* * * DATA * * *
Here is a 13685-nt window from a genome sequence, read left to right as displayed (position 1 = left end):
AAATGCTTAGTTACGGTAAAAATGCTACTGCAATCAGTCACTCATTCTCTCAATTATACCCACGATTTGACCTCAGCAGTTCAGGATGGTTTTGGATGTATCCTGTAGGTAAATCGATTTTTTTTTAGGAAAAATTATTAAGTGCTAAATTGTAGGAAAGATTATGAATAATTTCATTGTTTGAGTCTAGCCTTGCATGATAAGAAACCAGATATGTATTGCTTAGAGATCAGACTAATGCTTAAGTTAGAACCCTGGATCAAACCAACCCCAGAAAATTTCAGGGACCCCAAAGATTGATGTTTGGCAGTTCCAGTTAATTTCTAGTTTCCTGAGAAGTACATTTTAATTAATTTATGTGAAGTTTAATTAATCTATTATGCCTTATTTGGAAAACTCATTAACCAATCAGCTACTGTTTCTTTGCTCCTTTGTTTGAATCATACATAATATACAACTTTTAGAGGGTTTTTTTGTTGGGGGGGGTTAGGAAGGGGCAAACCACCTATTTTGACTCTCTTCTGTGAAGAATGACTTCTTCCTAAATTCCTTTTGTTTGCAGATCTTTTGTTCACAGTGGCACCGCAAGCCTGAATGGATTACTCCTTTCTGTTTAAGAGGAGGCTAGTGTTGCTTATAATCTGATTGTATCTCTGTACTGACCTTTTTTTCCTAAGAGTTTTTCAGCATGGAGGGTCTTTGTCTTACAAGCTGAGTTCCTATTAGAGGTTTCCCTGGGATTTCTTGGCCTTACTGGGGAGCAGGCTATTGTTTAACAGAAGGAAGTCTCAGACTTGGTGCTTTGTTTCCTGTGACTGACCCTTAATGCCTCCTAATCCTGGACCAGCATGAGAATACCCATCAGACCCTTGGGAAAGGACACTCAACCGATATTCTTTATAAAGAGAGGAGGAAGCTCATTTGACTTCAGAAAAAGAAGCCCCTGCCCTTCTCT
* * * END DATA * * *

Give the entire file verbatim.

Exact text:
Here is a 13685-nt window from a genome sequence, read left to right as displayed (position 1 = left end):
AAATGCTTAGTTACGGTAAAAATGCTACTGCAATCAGTCACTCATTCTCTCAATTATACCCACGATTTGACCTCAGCAGTTCAGGATGGTTTTGGATGTATCCTGTAGGTAAATCGATTTTTTTTTAGGAAAAATTATTAAGTGCTAAATTGTAGGAAAGATTATGAATAATTTCATTGTTTGAGTCTAGCCTTGCATGATAAGAAACCAGATATGTATTGCTTAGAGATCAGACTAATGCTTAAGTTAGAACCCTGGATCAAACCAACCCCAGAAAATTTCAGGGACCCCAAAGATTGATGTTTGGCAGTTCCAGTTAATTTCTAGTTTCCTGAGAAGTACATTTTAATTAATTTATGTGAAGTTTAATTAATCTATTATGCCTTATTTGGAAAACTCATTAACCAATCAGCTACTGTTTCTTTGCTCCTTTGTTTGAATCATACATAATATACAACTTTTAGAGGGTTTTTTTGTTGGGGGGGGTTAGGAAGGGGCAAACCACCTATTTTGACTCTCTTCTGTGAAGAATGACTTCTTCCTAAATTCCTTTTGTTTGCAGATCTTTTGTTCACAGTGGCACCGCAAGCCTGAATGGATTACTCCTTTCTGTTTAAGAGGAGGCTAGTGTTGCTTATAATCTGATTGTATCTCTGTACTGACCTTTTTTTCCTAAGAGTTTTTCAGCATGGAGGGTCTTTGTCTTACAAGCTGAGTTCCTATTAGAGGTTTCCCTGGGATTTCTTGGCCTTACTGGGGAGCAGGCTATTGTTTAACAGAAGGAAGTCTCAGACTTGGTGCTTTGTTTCCTGTGACTGACCCTTAATGCCTCCTAATCCTGGACCAGCATGAGAATACCCATCAGACCCTTGGGAAAGGACACTCAACCGATATTCTTTATAAAGAGAGGAGGAAGCTCATTTGACTTCAGAAAAAGAAGCCCCTGCCCTTCTCT